you can’t deduct your 2018 property taxes before the new law goes into effect
RACINE COUNTY With 2017 coming to an end and the new 2018 federal tax bill taking effect soon, some residents are hustling to pay their taxes before the big change.
However, one local myth the ability to pay 2018 property taxes in 2017 has caused many county treasurers’ phones to ring with questions about how to pay early. The short answer is Wisconsin residents cannot pay next year’s property taxes in the current year and never could have, according to a state statute.
State statute 74.13, taxes paid in advance of levy, states “general property taxes, special assessments, special charges and special taxes may be paid in advance of the levy during the period from August 1 until the third Monday in December each year.” The statute only pertains to paying ahead on the current year’s taxes.
Under the new tax law, a cap is placed at $10,000 for those who want to deduct payments for state and local taxes. That will impact some residents in Racine County with high property taxes.
But in states like Minnesota, Maryland and Virginia, residents have been prepaying this year’s property taxes in order to avoid the $10,000 cap.
The new federal tax bill was signed by President Donald Trump on Friday.
Racine County Treasurer Jane Nikolai said her office has been receiving several calls the last two weeks about payment of 2018 property taxes.
“People are scrambling and trying to take advantage of the old rules, so they want to prepay their 2018 (taxes) in 2017, so they’re fully deductible. But they can’t,” Nikolai said. “They cannot prepay their 2018 taxes any earlier than Aug. 1, 2018.”
Nikolai said that despite residents in other states being able to prepay their 2018 property taxes, “here in the state of Wisconsin that is not an option.”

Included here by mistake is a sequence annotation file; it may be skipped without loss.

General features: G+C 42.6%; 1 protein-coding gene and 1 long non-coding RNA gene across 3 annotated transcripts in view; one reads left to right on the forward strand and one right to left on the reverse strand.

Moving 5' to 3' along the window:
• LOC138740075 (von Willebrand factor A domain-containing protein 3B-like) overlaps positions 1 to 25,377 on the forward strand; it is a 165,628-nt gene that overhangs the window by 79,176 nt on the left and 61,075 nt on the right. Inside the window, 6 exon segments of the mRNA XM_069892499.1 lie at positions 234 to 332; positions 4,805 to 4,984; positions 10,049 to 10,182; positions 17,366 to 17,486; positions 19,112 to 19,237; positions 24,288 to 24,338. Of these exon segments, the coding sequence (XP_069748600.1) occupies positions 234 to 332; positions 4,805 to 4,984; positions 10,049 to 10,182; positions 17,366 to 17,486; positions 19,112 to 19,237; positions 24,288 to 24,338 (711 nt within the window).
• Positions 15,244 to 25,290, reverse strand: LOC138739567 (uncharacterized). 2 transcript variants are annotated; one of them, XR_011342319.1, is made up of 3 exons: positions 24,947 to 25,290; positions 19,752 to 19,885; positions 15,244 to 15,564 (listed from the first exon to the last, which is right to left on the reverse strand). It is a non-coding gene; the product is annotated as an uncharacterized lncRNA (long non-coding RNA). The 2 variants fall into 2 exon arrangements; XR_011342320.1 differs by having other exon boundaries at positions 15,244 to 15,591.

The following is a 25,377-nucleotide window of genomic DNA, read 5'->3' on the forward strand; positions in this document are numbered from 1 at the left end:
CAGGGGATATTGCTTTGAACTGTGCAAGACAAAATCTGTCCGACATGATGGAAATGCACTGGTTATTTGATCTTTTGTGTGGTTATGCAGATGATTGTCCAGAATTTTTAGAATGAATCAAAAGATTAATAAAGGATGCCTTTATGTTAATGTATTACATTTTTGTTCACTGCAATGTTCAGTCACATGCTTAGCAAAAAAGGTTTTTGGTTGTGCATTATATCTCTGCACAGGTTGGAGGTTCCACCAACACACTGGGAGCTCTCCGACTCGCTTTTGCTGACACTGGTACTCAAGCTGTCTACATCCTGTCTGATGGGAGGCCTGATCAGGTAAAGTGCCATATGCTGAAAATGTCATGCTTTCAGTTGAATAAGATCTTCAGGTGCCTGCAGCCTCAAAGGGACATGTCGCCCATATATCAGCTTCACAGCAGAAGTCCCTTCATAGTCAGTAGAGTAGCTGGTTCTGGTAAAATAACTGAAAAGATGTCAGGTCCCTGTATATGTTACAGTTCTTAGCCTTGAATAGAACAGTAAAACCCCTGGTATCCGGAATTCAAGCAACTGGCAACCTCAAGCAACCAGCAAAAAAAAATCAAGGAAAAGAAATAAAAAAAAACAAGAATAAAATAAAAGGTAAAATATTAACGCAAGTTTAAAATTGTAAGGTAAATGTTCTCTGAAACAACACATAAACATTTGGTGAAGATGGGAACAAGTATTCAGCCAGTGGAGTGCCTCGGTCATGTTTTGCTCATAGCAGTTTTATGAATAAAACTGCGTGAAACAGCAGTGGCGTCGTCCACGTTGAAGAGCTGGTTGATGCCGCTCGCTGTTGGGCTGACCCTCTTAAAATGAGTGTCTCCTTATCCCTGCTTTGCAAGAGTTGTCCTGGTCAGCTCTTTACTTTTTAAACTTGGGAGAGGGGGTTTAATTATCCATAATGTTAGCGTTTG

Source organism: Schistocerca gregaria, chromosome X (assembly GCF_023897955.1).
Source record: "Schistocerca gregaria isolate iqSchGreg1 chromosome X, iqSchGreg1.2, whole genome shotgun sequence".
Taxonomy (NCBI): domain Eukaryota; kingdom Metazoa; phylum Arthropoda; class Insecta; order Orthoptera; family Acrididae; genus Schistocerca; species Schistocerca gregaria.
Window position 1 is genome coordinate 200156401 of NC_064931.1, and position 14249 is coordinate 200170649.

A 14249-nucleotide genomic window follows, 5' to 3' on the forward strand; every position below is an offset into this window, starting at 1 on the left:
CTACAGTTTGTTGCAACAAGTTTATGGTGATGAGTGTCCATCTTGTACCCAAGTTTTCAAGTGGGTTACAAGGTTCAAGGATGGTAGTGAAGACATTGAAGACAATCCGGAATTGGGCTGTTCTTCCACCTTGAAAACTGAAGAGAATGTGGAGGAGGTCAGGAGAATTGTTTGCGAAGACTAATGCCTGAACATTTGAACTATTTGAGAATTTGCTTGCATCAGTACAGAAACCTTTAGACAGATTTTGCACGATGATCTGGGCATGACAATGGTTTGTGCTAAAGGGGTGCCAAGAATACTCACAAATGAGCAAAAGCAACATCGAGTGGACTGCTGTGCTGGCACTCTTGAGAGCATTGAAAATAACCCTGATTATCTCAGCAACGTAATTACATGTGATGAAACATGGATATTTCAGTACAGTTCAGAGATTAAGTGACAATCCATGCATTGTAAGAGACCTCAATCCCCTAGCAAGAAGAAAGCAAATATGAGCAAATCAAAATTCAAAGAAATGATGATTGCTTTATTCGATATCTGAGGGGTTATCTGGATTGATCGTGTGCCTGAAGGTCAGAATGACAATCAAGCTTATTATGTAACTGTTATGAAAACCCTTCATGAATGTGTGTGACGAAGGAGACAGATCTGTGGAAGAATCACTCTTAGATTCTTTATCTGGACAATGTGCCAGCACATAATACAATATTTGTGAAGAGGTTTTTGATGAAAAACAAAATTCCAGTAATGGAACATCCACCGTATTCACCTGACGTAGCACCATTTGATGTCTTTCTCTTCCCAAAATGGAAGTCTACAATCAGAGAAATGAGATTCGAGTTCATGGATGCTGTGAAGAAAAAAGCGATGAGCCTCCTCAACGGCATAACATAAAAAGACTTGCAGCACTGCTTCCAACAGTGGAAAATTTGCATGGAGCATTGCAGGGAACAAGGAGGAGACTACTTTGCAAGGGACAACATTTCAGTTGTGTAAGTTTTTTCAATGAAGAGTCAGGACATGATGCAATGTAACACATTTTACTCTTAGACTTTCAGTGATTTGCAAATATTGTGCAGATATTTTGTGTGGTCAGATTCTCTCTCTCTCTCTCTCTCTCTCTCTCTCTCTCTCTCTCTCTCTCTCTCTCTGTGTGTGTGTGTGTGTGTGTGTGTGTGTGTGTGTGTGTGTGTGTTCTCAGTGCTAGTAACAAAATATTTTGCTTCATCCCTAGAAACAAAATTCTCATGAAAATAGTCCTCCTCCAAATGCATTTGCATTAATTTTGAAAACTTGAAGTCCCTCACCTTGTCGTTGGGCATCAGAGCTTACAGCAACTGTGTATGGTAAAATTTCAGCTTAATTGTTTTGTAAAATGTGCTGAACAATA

“Because of this law change, where you’re capped at $10,000 starting in 2018, some people will no longer be itemizing (their taxes), they’ll be taking the standard deduction,” Nikolai said. “So they won’t get that itemized deduction credit.”
For those wanting to pay their 2017 taxes, including property taxes, before the new law goes into effect, Nikolai said they should pay them before the end of this year especially those above the $10,000 cap.
In an effort to make up for the deduction losses, Martin said she plans to make her 2018 charitable deductions in 2017.
“I’ll make the charitable deduction that I would’ve made in 2018 this year, because it will be a tax benefit and it won’t be next year if I don’t itemize,” Martin said.
She also said she’s frustrated that residents of other states can pay this far in advance, but Wisconsin can’t. “I don’t like being disadvantaged relative to other states, which I believe we are in Wisconsin,” Martin said.
Mount Pleasant Village Clerk Stephanie Kohlhagen said some village residents will be affected by the deduction cap, but many will not.
“There are some houses that are paying $5,000 in property taxes, but we have a substantial amount of properties that that are $3,000, so they’re not going to hit the $10,000 (cap),” Kohlhagen said. “It’s between them and their accountant and how they do their taxes and what they could claim.”